ATAS is the result of 5 years of extensive consultation between the travel industry, and Government agencies including Consumer Affairs Ministries and consumer lobby groups. The result – an accreditation scheme which delivers criteria-based identification of reputable travel professionals, plus the necessary flexibility to accommodate the diversity of our industry and the way consumers now purchase travel. This is a robust, nimble structure which reflects the changing face of the travel distribution chain and the ever changing methods and channels of doing business with consumers.
How can I find ATAS accredited travel providers?
When considering booking travel always look for the ‘ATAS – travel accredited’ symbol below.
What are my rights when I book a holiday?
The Australian Consumer Law protects consumers when they buy goods and services, including travel, under a range of ‘consumer guarantees’.
For example, the business must:
- Provide services with due care and skill
- Supply products that are of acceptable quality and match the description (for example, in a tour brochure or what a business tells you about a particular place or tour
- Supply products and services that are reasonably fit for the purpose you specify.
If these or other guarantees are not met, you may be entitled to a refund, compensation or to have the service provided again. Visit consumerlaw.gov.au.
What if I book a holiday and don’t get what I paid for?
- Contact your travel agent or supplier for assistance
- If you are not satisfied with your travel agent's complaint resolution and you have used an ATAS-accredited agent, you may register your complaint here
- If you booked with a credit card or used your MasterCard or Visa debit card online, over the phone, or in-store and selected ‘credit’ – contact your bank as soon as possible to apply for a chargeback
- Contact the Airline Customer Advocate, if you have a problem with a participating airline
- If you cannot resolve the issue with the business, contact the consumer protection agency in your state or territory. You have protections under the Australia Consumer Law for travel-related purchases.
How can I seek a chargeback?
You can ask your bank to reverse the payment if you have paid for your travel with a credit card or by selecting ‘credit’ on a MasterCard or Visa debit card (which uses your own money but protects you from loss in the same way a credit card transaction would) and the business:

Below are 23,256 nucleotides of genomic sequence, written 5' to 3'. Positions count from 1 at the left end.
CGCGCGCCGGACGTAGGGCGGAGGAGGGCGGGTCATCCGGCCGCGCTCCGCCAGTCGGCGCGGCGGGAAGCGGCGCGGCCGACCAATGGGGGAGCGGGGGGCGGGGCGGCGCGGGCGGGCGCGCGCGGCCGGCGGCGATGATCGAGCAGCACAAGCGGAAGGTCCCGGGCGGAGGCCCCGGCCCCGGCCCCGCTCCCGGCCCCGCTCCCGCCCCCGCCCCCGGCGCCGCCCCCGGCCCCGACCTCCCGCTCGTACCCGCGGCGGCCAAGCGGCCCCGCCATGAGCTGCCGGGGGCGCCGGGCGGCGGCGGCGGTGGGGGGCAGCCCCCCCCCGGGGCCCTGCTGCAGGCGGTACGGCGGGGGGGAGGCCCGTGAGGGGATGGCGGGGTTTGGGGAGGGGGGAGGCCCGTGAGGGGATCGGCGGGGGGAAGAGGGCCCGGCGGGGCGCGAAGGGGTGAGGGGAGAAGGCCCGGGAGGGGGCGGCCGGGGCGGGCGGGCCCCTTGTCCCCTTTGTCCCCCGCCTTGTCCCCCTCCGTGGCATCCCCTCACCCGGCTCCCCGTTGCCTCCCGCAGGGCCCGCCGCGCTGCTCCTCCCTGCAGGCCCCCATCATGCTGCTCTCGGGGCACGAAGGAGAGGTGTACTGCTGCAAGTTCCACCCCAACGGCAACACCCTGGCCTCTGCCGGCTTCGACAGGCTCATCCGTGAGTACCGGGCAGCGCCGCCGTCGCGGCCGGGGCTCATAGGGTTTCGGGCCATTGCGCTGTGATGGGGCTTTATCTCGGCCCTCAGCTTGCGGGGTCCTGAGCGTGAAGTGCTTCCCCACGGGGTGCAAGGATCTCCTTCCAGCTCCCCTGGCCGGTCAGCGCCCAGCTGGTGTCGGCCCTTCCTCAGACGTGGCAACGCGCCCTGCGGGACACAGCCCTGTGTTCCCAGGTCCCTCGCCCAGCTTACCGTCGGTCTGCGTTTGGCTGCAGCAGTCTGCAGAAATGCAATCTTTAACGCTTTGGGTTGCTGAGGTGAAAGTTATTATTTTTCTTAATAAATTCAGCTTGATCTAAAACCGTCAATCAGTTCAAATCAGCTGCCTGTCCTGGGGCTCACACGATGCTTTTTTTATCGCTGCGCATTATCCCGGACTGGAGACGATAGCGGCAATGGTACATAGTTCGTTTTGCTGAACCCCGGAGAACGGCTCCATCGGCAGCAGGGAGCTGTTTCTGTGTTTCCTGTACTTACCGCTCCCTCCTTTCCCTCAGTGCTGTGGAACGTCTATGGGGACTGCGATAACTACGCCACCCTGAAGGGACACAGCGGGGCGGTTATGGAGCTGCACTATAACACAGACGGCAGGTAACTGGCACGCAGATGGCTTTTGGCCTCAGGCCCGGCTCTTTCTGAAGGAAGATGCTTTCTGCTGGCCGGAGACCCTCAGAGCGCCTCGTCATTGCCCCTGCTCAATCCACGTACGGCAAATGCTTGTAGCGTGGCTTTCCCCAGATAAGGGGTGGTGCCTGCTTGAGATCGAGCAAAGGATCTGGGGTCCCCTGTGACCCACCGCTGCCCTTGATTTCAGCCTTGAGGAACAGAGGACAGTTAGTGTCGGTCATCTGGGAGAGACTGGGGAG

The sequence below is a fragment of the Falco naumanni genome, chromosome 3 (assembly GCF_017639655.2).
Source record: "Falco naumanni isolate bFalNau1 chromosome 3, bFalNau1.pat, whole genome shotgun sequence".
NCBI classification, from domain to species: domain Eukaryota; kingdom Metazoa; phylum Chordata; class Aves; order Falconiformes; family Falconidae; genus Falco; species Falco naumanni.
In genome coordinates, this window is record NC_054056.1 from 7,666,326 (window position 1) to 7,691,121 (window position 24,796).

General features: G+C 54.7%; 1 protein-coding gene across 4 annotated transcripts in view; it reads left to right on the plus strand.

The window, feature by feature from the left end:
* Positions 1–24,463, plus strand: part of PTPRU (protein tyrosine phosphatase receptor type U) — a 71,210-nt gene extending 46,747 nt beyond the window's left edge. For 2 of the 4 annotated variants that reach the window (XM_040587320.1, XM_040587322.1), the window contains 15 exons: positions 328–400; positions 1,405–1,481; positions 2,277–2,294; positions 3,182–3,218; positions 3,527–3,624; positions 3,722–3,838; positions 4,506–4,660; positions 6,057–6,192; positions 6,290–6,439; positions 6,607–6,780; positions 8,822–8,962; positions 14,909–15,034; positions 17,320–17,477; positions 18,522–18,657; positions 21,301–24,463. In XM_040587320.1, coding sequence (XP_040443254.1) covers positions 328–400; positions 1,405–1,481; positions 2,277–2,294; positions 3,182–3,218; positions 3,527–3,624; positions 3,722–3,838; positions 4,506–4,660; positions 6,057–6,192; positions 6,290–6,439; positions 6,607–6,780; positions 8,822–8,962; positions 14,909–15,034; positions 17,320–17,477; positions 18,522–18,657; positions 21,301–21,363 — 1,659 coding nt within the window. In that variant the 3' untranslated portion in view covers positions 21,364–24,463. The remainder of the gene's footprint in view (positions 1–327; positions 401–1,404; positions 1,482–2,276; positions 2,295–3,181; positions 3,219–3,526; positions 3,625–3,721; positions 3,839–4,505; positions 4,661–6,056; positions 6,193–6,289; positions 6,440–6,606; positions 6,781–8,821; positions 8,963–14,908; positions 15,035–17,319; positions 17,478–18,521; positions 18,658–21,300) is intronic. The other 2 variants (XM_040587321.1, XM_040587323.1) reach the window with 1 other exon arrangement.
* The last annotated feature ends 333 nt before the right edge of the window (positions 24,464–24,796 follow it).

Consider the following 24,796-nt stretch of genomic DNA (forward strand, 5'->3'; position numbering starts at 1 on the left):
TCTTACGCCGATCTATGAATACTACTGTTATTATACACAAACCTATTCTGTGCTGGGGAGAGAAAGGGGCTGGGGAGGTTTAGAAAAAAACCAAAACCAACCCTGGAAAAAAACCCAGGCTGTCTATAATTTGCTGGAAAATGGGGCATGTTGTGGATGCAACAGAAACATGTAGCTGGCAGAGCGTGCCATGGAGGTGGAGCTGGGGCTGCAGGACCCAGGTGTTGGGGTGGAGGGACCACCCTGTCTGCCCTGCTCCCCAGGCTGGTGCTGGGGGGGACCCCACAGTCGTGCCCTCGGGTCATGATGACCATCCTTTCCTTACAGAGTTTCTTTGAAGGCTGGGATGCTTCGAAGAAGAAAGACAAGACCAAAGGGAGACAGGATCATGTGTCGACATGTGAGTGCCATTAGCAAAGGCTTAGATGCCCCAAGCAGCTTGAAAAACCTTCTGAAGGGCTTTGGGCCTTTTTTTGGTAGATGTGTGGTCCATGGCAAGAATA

- Does not deliver the services as requested
- Does something you did not agree to, such as charging you for something you don't want.
You cannot seek a chargeback when using ‘cheque’ or ‘savings’ as the account type on a debit or EFTPOS card, or when paying with cash, cheque, money transfer, directs debit or BPAY.
You cannot request a chargeback if you are eligible to lodge an insurance claim or have already been compensated. Chargebacks come with terms and conditions, so be sure to ask your bank.
If you believe your credit card provider has incorrectly refused a chargeback request, you can dispute this decision or complain to the Financial Ombudsman Service.
I need to cancel my holiday booking. Can I get a refund?
A business does not have to give you a refund or other form of compensation if you cancel your booking because you change your mind, booked the wrong product (such as a tour or accommodation) or found it cheaper somewhere else. However, the business may have a policy that allows you to make changes – be aware they may charge a fee for this.
Before you book a holiday, carefully read any contract terms and conditions. You should also take out travel insurance when you book your holiday. The contract or insurance may allow you to get your money back if you have to cancel your holiday due to unforeseen circumstances, such as illness.
Should I take out travel insurance?
It is strongly recommended you take out travel insurance, especially when travelling overseas. Read your insurance policy closely and make sure you know what it covers. Be aware that most policies will not cover you if you lose money because the business you booked with stops operating. If you want this type of insurance, ask the business if they have it.